Due to the size and weight of the book, I found it impossible to read in bed, which is my preferred way of reading. Instead, I was ‘forced’ to sit in my comfortable old fireside armchair sipping a rather good single malt. Book reviewing is such hard work, believe me!
The book is published by Seaforth, which is an imprint of Pen & Sword; however, this book has none of the usual vices of Pen & Sword books. It’s readable, informative and has pictures inserted alongside the text. However, I am not quite happy with the 3 columns per page layout. OK, this is purely personal and a bit of a petty gripe, but I’d have been a lot happier with a 2 column layout. The book is made up of high-quality paper, which to be fair, at the price it is, I’d expect. Currently priced at £34.45 on Amazon, the book is reduced from its RRP of £45.
The photographs used in the book are mostly of very good quality and relevant. Many photographs from this era are blurry, faded and often lacking detail. This cannot be said for the majority of the pictures used here.
Unfortunately, there is no references section, so I couldn’t properly verify the ‘facts’ and statements presented. I must admit that I find this a little ‘naughty’ in a book like this, though I didn’t spot any glaring errors. However, a brief bibliography and footnotes inserted into the chapters mitigate this oversight to a small extent. Yet without full referencing, the claim that this is ‘the first ever complete overview of the French fleet and it covers in detail the ships and their weapons, the organisation of the fleet and the building programmes that sustained it’ is unverifiable. And my own knowledge is woefully insufficient to challenge the claim.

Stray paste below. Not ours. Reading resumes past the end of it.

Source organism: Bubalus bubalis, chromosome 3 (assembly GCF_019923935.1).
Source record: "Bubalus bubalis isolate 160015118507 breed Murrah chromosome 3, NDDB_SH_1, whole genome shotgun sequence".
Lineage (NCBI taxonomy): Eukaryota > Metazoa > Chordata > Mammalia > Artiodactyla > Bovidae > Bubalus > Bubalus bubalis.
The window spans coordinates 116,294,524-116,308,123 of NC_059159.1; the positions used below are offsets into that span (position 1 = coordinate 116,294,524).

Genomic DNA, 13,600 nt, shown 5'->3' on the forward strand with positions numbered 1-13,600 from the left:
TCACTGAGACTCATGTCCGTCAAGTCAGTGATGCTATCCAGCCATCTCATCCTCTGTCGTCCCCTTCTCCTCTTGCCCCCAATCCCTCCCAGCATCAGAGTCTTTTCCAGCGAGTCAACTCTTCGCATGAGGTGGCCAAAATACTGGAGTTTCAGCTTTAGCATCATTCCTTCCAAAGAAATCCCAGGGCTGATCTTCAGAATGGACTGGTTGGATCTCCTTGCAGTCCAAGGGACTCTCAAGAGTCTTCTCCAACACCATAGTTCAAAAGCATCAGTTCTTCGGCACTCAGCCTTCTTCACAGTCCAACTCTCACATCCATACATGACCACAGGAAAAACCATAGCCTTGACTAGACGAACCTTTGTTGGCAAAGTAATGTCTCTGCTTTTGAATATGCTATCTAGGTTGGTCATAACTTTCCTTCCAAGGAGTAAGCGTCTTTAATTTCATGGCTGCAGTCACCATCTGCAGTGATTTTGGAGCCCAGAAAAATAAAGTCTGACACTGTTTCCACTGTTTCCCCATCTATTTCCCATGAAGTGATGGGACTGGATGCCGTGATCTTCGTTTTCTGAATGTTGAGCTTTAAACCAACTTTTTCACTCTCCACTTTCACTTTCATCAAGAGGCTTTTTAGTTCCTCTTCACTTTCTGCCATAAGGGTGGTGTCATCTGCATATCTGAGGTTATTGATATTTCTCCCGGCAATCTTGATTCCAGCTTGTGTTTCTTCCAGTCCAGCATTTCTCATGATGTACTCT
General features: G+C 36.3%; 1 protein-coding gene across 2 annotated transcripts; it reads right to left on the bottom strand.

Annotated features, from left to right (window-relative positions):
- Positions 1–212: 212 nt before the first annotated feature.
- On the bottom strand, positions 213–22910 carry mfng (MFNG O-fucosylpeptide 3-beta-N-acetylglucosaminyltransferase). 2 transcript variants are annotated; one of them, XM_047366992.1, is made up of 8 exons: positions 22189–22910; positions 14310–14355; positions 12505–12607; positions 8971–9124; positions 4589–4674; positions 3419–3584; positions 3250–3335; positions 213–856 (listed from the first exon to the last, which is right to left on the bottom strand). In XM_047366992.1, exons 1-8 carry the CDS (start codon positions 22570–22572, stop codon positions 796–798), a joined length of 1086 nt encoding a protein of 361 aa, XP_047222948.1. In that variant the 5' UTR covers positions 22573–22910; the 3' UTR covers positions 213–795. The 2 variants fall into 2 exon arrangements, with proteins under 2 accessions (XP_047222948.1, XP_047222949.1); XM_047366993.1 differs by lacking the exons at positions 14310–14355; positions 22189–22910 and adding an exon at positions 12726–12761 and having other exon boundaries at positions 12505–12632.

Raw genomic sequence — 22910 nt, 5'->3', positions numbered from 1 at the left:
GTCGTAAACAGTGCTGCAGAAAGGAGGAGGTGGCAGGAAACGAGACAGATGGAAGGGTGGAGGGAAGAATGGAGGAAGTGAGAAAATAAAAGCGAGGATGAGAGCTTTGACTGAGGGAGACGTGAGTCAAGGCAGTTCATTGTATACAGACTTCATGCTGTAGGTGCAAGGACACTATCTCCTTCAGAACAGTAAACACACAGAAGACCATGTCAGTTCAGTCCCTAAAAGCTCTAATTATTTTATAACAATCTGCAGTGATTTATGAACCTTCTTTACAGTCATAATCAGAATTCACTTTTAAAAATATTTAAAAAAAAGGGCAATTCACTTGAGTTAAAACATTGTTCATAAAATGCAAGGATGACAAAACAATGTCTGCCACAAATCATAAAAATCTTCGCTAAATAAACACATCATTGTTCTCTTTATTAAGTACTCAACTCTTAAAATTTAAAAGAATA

Submarines and torpedo boats are what really interest me, and with a chapter on the former and two chapters on the latter, the book didn’t disappoint. However, it was the very first chapter on French Foreign Policy (1871 to 1914) that caught my interest. This might be because my own history knowledge really starts with WW1 in Europe and some of what I gleaned here helped me understand the background to what was simply presented to me as ‘fact’ when I was at school.
I’m going to run to 4 anchors on this book. It kept my interest throughout the read and I feel that I learned something from it, perhaps a lot more than I first realised. I also think that at the reduced price it offers a reasonably fair deal.
Just an aside, the cat seemed to take an interest in this book, nudging around it and sitting on it every time it was put down. I assume some chemicals used in the production process interested her?
Link to Amazon